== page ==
Hyperloop One Vehicle Levitates Made Major Milestone

Hyperloop One has made another major milestone since the first propulsion open-air test. The Hyperloop One test vehicle, or more correctly, a sled, hurled down the near-vacuum test track and levitated by the virtue of magnetic levitation for a good 3 seconds before coming to a halt on its own. The first full scale system test was conducted in private, witnessed by 200 hundred engineers and staff on May 12, 2017. During the test, the team tested the entire system ranging from the motor to the levitation technology to the vacuum pumping system, for the very first time.

Hyperloop One Vehicle Levitates Made Major Milestone
Constructed DevLoop in Nevada desert.

In the video, which you can find after the break, you can see DevLoop test engineer James D’Entremont going through the sequence of checks with the team before finally firing off the sled. About a second after the sled rockets down the track, the rumbling from the wheel mounts contacting the track stops as the pod lifted and glided the rest of the way. It was milestone indeed and one that marks the inevitable complete test at Hyperloop One’s DevLoop site in the desert north of Las Vegas, unveiled earlier this March. At the point of the test, the sled was zipping through a near-vacuum environment with a pressure of around 5 pascals, making it (the test tube) the fourth largest vacuum chamber in the world, and the biggest in private hands, Hyperloop One said.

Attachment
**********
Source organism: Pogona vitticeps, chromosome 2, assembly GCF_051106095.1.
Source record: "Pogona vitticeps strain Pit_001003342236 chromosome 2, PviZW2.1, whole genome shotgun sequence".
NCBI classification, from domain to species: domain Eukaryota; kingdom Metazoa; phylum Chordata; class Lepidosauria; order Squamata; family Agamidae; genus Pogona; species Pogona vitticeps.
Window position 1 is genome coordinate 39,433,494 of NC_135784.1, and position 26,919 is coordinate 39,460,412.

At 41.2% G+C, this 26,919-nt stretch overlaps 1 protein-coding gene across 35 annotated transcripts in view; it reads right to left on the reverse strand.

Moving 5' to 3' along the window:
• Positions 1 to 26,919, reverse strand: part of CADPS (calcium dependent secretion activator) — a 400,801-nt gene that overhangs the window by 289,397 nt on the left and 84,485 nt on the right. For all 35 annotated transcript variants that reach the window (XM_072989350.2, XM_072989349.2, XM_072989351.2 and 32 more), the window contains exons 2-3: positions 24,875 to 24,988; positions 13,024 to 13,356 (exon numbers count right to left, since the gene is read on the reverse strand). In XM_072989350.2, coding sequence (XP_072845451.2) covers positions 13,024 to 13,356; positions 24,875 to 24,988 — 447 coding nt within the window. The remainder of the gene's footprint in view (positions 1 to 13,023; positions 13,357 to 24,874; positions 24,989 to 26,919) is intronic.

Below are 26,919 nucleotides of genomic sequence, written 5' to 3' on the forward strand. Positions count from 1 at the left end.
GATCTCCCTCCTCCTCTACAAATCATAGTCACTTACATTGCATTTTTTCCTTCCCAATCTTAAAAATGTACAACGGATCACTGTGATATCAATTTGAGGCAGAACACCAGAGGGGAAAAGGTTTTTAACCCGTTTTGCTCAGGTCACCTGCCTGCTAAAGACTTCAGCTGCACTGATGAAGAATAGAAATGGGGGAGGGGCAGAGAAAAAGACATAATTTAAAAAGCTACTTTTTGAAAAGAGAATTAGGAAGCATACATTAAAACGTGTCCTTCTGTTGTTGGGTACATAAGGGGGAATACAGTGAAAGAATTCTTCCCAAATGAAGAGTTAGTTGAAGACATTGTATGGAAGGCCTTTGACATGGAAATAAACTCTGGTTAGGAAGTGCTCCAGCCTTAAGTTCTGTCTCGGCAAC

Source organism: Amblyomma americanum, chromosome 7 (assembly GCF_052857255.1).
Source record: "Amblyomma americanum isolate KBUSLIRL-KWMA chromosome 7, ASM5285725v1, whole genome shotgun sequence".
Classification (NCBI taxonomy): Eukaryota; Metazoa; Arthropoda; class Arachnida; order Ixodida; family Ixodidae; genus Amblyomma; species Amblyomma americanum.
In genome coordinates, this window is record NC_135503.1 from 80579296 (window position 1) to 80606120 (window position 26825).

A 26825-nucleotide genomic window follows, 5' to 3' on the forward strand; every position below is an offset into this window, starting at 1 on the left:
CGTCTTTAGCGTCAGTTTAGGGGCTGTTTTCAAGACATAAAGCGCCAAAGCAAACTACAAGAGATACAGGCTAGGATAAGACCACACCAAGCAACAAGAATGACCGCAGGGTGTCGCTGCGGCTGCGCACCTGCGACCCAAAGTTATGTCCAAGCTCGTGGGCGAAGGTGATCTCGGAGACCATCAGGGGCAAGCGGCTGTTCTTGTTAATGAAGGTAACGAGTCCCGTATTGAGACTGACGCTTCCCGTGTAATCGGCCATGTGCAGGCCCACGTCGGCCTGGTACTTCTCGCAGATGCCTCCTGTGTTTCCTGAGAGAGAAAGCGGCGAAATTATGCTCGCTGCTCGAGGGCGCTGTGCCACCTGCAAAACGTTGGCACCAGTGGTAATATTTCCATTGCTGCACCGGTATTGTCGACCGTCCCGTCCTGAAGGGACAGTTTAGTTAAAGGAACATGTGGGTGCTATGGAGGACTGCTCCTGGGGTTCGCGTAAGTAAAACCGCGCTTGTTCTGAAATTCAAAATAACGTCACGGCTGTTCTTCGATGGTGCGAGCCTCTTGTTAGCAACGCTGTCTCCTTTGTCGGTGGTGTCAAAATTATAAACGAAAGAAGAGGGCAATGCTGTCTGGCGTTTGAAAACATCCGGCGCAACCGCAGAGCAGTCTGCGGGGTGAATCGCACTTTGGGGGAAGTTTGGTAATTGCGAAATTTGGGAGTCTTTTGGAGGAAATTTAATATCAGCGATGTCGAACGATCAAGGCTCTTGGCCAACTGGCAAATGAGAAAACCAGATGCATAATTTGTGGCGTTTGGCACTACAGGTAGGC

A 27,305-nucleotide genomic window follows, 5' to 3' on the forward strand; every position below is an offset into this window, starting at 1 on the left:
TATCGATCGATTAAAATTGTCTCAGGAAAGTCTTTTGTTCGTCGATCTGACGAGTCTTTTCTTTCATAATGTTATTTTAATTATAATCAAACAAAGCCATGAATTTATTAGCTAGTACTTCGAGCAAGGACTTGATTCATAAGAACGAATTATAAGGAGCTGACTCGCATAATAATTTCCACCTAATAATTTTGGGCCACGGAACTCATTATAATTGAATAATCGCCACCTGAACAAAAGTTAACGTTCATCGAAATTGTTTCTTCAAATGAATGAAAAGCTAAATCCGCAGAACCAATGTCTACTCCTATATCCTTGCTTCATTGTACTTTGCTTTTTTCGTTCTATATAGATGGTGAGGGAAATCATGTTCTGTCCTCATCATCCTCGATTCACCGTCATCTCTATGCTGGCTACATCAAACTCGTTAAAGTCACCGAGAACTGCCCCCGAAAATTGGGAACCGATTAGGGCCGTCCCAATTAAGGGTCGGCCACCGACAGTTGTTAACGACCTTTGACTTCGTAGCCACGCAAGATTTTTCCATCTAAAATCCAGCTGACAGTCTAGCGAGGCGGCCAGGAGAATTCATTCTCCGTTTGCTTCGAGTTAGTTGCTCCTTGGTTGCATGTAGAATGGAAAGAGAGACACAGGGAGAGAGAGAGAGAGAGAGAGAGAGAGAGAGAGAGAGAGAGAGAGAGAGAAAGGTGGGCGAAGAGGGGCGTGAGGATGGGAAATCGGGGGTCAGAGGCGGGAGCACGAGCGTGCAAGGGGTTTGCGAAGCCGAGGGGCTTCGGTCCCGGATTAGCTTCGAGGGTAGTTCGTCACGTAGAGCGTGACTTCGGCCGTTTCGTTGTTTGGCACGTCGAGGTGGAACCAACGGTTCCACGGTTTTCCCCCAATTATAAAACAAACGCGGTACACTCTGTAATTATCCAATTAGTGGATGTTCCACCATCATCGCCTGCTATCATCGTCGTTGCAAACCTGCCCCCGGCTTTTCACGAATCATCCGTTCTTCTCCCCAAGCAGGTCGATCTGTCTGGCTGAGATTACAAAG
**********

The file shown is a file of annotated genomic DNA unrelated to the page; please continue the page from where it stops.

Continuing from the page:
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Hyperloop One Vehicle Levitates Made Major Milestone
Moving forward, the XP-1 will be the vehicle use in near future tests.

On this momentous day in May, Hyperloop One also unveiled XP-1, the pod that the company will be using for future full system tests moving forward. The XP-1 is a sleek pod composed of carbon fiber and aluminum aeroshell atop of Hyperloop One’s levitating chassis. The levitating chassis in itself is where all the magic happens with you know, stuff like the suspension, lift and guidance system, and of course, the propulsion. Think of it as a tricked out sled.

Keep on going to catch the test video, but be warned: non-geeks may not have the patience to endure all the checks and so, if you aren’t one with the patience, you may want to skip ahead to 2:11 mark for the short but pretty darn awesome moment.

Images: Hyperloop One.

Hyperloop One via New Atlas.